Education is crucial for indigenous youth to keep land and traditional knowledge

By Jeremy Gaunt

Indigenous youth face numerous challenges in protecting their traditional land and ways of life, not only those to which all Indigenous Peoples are subject, but also from often being cut out of decision-making by the culture of elder leadership.

It can lead to them leaving their homes and losing the cultural knowledge and values that Indigenous Peoples need and cherish.

As a result, young Indigenous Peoples across the globe are taking action to ensure traditional knowledge is retained, that a new generation has a say in the future, and that youth does not need to flee their ancestral lands for the cities.

That was the message from four young activists speaking at “Leading the Way: How Indigenous Youth Combat Climate Change Through Land Rights”, a Land Dialogues webinar held on April 11.

Andrés Yepéz / Tenure Facility

The event was sponsored by Tenure Facility, Land Portal, and the Ford Foundation, along with the Youth Initiative for Land in Africa, and TINTA, an NGO bringing together and reinforcing alliances among indigenous and forest peoples.

A primary concern of the speakers was education – not just the need for general learning, but also the imperative of passing on traditional knowledge, without which Indigenous Peoples will lose their way of life.

"Our first most important challenge is…education. An endless lack of education, of jobs, (means) sometimes we have to migrate in order to find some work, leading us to abandon our land."

- Marbella Recinos, Association of Forest Communities in Petén, northern Guatemala

This abandonment of traditional lands, however, has prompted decisive action to bring indigenous youth back to their traditional lands and to embrace the knowledge to be found there.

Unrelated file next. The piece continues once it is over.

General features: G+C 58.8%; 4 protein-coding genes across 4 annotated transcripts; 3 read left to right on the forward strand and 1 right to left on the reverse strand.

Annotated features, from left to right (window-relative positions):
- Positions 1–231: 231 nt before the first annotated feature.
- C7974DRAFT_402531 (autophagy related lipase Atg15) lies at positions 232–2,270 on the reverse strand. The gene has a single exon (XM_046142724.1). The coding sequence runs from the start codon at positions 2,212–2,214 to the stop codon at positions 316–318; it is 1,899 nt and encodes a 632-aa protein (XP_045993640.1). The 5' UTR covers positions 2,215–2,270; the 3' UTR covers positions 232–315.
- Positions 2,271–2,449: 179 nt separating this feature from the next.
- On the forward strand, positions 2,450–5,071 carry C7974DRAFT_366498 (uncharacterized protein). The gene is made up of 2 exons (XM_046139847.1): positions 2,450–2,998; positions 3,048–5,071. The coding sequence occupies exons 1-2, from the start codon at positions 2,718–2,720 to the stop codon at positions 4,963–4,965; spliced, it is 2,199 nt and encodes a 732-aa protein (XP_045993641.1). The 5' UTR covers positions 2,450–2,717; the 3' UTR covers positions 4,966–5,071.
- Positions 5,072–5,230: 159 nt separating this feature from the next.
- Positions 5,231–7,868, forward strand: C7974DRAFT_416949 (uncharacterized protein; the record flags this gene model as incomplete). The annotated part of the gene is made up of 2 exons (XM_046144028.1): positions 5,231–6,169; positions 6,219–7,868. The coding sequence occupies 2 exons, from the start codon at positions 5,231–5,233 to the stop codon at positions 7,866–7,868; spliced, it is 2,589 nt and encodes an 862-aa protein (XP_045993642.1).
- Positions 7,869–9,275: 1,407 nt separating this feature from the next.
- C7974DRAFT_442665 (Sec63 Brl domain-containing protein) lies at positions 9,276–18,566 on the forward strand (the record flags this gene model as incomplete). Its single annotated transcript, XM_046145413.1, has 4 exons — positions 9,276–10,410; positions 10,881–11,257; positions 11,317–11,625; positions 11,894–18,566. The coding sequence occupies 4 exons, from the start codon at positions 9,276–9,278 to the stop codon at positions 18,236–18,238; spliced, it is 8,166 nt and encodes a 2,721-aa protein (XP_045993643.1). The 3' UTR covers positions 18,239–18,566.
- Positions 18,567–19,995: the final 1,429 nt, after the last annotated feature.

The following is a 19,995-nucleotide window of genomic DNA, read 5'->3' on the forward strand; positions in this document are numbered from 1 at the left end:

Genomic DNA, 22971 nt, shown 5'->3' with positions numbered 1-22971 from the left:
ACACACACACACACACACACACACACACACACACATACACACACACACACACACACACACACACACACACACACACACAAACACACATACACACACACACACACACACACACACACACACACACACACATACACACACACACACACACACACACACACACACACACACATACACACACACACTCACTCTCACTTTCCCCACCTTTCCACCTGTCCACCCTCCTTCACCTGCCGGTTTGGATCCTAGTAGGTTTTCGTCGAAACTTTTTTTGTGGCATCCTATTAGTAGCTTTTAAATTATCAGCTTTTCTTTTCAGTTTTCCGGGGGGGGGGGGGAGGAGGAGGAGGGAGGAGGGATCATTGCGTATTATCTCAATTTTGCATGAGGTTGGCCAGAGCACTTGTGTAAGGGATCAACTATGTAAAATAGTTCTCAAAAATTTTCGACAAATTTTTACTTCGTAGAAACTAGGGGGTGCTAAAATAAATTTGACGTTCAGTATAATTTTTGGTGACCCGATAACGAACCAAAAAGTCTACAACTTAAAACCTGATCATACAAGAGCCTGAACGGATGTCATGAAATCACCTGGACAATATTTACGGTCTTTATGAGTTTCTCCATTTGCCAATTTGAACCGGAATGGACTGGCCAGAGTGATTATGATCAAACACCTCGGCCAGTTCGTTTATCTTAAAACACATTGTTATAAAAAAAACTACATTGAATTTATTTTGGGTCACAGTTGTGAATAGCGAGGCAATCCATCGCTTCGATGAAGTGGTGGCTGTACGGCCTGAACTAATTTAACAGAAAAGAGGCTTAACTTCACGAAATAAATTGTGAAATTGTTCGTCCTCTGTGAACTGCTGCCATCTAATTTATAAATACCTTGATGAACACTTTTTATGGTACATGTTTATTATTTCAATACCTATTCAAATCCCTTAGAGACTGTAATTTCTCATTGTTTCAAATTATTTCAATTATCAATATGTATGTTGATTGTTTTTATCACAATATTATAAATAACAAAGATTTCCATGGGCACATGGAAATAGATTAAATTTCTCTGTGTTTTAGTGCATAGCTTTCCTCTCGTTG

In Indonesia, it is called “Homecoming”, and is part of a major programme run by youth under the auspices of AMAN, the Indigenous Peoples Alliance of the Archipelago.

Venedio Osing, from the AMAN-related BPAN – Indigenous Youth of the Archipelago – Homecoming Movement, told the webinar that 140 cultural schools have been set up across seven regions of Indonesia, to provide young people with traditional knowledge. The movement has also built up business – farming and eco-tourism, for example – to create jobs for those returning from the cities.

“The knowledge of Indigenous Peoples can be transferred to the next generation,” Osing said. “They also take note and document all the knowledge.”

Such local knowledge is considered crucial for environmental protection, given that Indigenous Peoples are proven guardians of their lands from deforestation, mining pollution, and the like.

Venedio Osing - BPAN

Youth Projects

Aïcha Salihou, a Cameroonian activist with the Youth and Land Multi-Stakeholder Platform in Africa, agreed that lack of education was a huge hurdle, adding that it was particularly dire in the case of women, who often lack land rights and any decision-making power.

Salihou outlined several projects in Africa aimed at reversing this situation, including one in Cameroon aimed at combating climate change by empowering women, including the young, to be financially independent.


Aïcha Salihou - YLMPA

Another project, implemented by the Youth Initiative for Land in Africa, has been rolled out in 20 African countries,

“The objective…is to permit us to have access to land…to do restoration by planting trees to fight against climate change, and equally to be resilient to climate,” she said.

Carlos Lozano, an activist in Peru with the Federation of Kechwa Chazuta Amazonian Indigenous Peoples, spoke of indigenous people being driven from their lands and how to fight this, there has been a push for legal recognition of land rights.

"There's been massive progress. It's not just about the leadership but also about the success of youth. "

- Carlos Lozano, Federation of Kechwa Chazuta Amazonian Indigenous Peoples

Lozano added that a lot of it had come from collaboration with young Indigenous Peoples.

“It is us who know how to use, for example, a smartphone, which our elders do not know how to use,” he said. We are the ones drafting the press releases. We’re the ones interviewing on radio.”

In a world that is rapidly urbanising and warming, indigenous youth from around the world, are using nature-based solutions, that are being widely applauded, to defend their territories and actively lead on climate change.


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